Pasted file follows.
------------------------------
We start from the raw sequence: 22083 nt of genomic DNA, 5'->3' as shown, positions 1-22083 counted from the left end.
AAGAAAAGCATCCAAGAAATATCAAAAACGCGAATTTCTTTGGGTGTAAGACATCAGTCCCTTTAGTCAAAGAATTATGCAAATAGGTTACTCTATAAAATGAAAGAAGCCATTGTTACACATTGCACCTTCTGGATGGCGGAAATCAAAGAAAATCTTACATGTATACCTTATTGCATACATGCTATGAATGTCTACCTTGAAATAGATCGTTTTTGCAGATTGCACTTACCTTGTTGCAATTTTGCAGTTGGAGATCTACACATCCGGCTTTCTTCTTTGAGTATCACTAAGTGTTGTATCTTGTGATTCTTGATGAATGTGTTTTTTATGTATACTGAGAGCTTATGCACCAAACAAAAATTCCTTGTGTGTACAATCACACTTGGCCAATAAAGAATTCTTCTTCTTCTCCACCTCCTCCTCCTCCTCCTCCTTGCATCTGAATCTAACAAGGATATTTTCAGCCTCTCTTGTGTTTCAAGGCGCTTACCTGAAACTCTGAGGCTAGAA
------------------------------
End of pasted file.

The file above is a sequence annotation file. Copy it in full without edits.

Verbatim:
We start from the raw sequence: 22083 nt of genomic DNA, 5'->3' as shown, positions 1-22083 counted from the left end.
AAGAAAAGCATCCAAGAAATATCAAAAACGCGAATTTCTTTGGGTGTAAGACATCAGTCCCTTTAGTCAAAGAATTATGCAAATAGGTTACTCTATAAAATGAAAGAAGCCATTGTTACACATTGCACCTTCTGGATGGCGGAAATCAAAGAAAATCTTACATGTATACCTTATTGCATACATGCTATGAATGTCTACCTTGAAATAGATCGTTTTTGCAGATTGCACTTACCTTGTTGCAATTTTGCAGTTGGAGATCTACACATCCGGCTTTCTTCTTTGAGTATCACTAAGTGTTGTATCTTGTGATTCTTGATGAATGTGTTTTTTATGTATACTGAGAGCTTATGCACCAAACAAAAATTCCTTGTGTGTACAATCACACTTGGCCAATAAAGAATTCTTCTTCTTCTCCACCTCCTCCTCCTCCTCCTCCTTGCATCTGAATCTAACAAGGATATTTTCAGCCTCTCTTGTGTTTCAAGGCGCTTACCTGAAACTCTGAGGCTAGAA